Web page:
Unclean Water Kills Half a Million Newborns a Year

Wassa Diakite, 35, holds her baby Fatoumata Doumbia, 4 months, so she can be vaccinated in Kalabancoro, on the outskirts of Bamako, Mali, on March 13, 2015. Tara Todras-Whitehill/WaterAid

Half a million babies die in their first month of life from preventable deaths in unclean hospitals and clinics across the world, according to a new report from the World Health Organization (WHO) and international nonprofit WaterAid.

The report, published Tuesday, investigated health care facilities in 54 developing countries and found, for example, that more than a third of hospitals and clinics in the low- and middle-income countries don't have anywhere for staff or patients to wash their hands with soap, and nearly 19 percent don't have toilets. Nearly half of all facilities in Africa don't have access to clean water.

Of the 58 percent of African hospitals and clinics that do have access to clean water, half don't have a safe or reliable supply of clean water, according to the report, titled "Water, sanitation and hygiene in health care facilities: Status in low and middle income countries and the way forward," published by WaterAid, the WHO and UNICEF.

Nenekoulu Bady, 21, an obstetrical assistant, makes tea outside the clinic in Kalabancoro, on the outskirts of Bamako, Mali, on March 11, 2015. Tara Todras-Whitehill/WaterAid

In parts of sub-Saharan Africa the situation is even more dire: In 18 countries, access to water in health care facilities is as low as 20 percent. And even among those clinics with access to water, the supply could be up to a third of a mile away.

Access to water in larger hospitals is typically better than it is in smaller, primary health care clinics, where most people receive their care, the report finds. In Sierra Leone, one of the three African countries hit hardest by the Ebola outbreak, 87 percent of hospitals had access to water, compared with 61 percent of primary health care clinics. In Kenya, 58 percent of hospitals can access water, compared with 35 percent of smaller clinics.

"The main finding is that it's an uncommon thing for health facilities to have water sanitation and hygiene on site. What was more surprising, and perhaps a greater call to action, is that it's even less common for health care facilities to have reliable access to water sanitation and hygiene," said Lisa Schechtman, policy director at WaterAid America.

She explained that in facilities with poor reliability, water is shut off frequently by utility providers or is dependent on an unreliable or poorly managed technology or maintenance scheme. "It can vary from one day to the next," she said, "and for some patients, that one day can literally be a matter of life and death."

The WHO defines a "reliable" water source as one that is accessible within 500 meters of the facility—over four and a half football fields away. In other words, even supposedly "reliable" water can be difficult to get to. And in some cases, patients, including pregnant women, are expected to bring their own water, which may be difficult to acquire, said Schechtman.

Also published on Tuesday was a report from WaterAid detailing the link between poor access to clean water and newborns' survival. The report, "Healthy start: The first month of life," found that one in five newborns in developing countries dies from preventable deaths due to a lack of clean water.

Vinima Baya, 29, a nurse, retrieves a water tub used for women in labor at the Community Health Center in Diatoula, outside of Bamako, Mali, on March 10, 2015. Tara Todras-Whitehill/WaterAid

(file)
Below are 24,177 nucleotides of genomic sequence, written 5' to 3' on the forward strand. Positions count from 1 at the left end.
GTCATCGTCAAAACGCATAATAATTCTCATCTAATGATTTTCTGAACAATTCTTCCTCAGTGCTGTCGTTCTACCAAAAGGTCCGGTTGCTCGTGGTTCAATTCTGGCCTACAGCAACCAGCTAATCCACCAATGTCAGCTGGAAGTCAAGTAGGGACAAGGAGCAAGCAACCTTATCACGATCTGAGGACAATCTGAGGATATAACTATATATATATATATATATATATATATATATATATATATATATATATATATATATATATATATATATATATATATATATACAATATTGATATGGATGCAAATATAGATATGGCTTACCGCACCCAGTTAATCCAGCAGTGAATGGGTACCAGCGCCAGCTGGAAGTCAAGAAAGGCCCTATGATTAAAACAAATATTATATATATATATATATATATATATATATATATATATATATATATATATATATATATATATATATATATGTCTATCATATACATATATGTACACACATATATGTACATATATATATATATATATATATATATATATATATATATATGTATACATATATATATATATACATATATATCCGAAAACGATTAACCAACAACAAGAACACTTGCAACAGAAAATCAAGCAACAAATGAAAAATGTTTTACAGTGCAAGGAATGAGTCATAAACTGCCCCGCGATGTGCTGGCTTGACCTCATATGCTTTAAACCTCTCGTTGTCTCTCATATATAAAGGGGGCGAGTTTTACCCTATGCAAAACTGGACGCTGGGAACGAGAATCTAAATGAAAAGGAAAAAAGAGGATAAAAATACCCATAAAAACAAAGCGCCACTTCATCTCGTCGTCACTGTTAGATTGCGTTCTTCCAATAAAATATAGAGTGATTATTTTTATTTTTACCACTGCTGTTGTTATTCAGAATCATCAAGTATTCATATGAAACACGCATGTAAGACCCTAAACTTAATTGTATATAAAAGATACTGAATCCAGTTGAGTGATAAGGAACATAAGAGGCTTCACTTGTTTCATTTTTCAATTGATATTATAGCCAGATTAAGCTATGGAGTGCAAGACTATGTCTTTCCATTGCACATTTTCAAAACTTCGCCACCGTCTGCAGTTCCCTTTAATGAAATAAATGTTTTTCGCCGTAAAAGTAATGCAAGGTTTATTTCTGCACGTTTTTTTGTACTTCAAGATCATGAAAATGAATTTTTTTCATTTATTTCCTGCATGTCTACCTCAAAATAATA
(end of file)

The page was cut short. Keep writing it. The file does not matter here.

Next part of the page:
Sepsis is the leading cause of neonatal mortality (death in the first 28 days of life) and can be prevented by hand washing, cleaning the baby in clean water and making sure the instrument used to cut the umbilical cord is clean.

"These are all very simple, preventive measures that health care workers and birth attendants can take, but it assumes that they have the information about hygiene practices, access to water and soap," said Schechtman. "Unfortunately, in a lot of places those are a lot of assumptions to make."

Infant mortality rates in some of the countries examined in the report are staggering. In Mali, one in every 17 children will die, compared with one in every 2,958 in the U.S . In total, half a million preventable infant deaths are linked to unclean water every year.

The rapid spread of Ebola across the three worst-affected countries (Sierra Leone, Guinea and Liberia), as well as, briefly, Mali and Senegal, has highlighted the importance of having good water sanitation and hygiene in health care facilities, said Schechtman. The lack of sanitation and access to water and soap helped contribute to the spread of the disease, which has killed 10,179 and infected 24,666 in the three worst-affected countries.

Malaria and diarrhea, two other diseases related to and spread by lack of sanitation, were already taxing health care systems in the worst-affected countries, making it more difficult to effectively tackle Ebola.

"The health systems weren't strong enough to withstand this kind of outbreak because the populations already had so many preventable illnesses they needed to care for," said Schechtman. "If there had been water and sanitation facilities in these health care facilities, there may have been fewer people impacted in the end."

In the WHO report, researchers found that health care facilities treating Ebola patients require around 400 liters (about 105 gallons) of water per person per day, while the minimum amount of water needed for outpatient services is five liters (1.3 gallons) per person per day. The report also recommends four toilets for each outpatient setting.